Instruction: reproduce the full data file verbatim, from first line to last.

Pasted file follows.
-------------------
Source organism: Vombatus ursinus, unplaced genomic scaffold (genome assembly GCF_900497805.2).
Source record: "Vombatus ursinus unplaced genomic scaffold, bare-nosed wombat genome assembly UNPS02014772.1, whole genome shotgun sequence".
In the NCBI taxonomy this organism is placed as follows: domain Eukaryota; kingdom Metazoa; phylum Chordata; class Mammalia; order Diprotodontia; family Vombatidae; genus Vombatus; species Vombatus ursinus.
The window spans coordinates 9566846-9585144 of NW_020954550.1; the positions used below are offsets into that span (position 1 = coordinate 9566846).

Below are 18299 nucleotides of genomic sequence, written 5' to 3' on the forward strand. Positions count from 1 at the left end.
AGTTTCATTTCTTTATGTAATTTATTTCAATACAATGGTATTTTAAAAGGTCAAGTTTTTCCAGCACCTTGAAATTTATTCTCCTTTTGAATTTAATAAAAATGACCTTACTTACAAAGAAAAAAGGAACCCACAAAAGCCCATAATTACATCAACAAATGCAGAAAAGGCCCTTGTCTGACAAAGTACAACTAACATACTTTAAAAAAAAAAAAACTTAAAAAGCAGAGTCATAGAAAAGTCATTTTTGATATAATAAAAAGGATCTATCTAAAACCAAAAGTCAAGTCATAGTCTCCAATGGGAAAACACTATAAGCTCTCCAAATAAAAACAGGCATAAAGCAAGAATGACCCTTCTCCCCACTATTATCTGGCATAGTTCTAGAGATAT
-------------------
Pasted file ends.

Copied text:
Source organism: Vombatus ursinus, unplaced genomic scaffold (genome assembly GCF_900497805.2).
Source record: "Vombatus ursinus unplaced genomic scaffold, bare-nosed wombat genome assembly UNPS02014772.1, whole genome shotgun sequence".
In the NCBI taxonomy this organism is placed as follows: domain Eukaryota; kingdom Metazoa; phylum Chordata; class Mammalia; order Diprotodontia; family Vombatidae; genus Vombatus; species Vombatus ursinus.
The window spans coordinates 9566846-9585144 of NW_020954550.1; the positions used below are offsets into that span (position 1 = coordinate 9566846).

Below are 18299 nucleotides of genomic sequence, written 5' to 3' on the forward strand. Positions count from 1 at the left end.
AGTTTCATTTCTTTATGTAATTTATTTCAATACAATGGTATTTTAAAAGGTCAAGTTTTTCCAGCACCTTGAAATTTATTCTCCTTTTGAATTTAATAAAAATGACCTTACTTACAAAGAAAAAAGGAACCCACAAAAGCCCATAATTACATCAACAAATGCAGAAAAGGCCCTTGTCTGACAAAGTACAACTAACATACTTTAAAAAAAAAAAAACTTAAAAAGCAGAGTCATAGAAAAGTCATTTTTGATATAATAAAAAGGATCTATCTAAAACCAAAAGTCAAGTCATAGTCTCCAATGGGAAAACACTATAAGCTCTCCAAATAAAAACAGGCATAAAGCAAGAATGACCCTTCTCCCCACTATTATCTGGCATAGTTCTAGAGATAT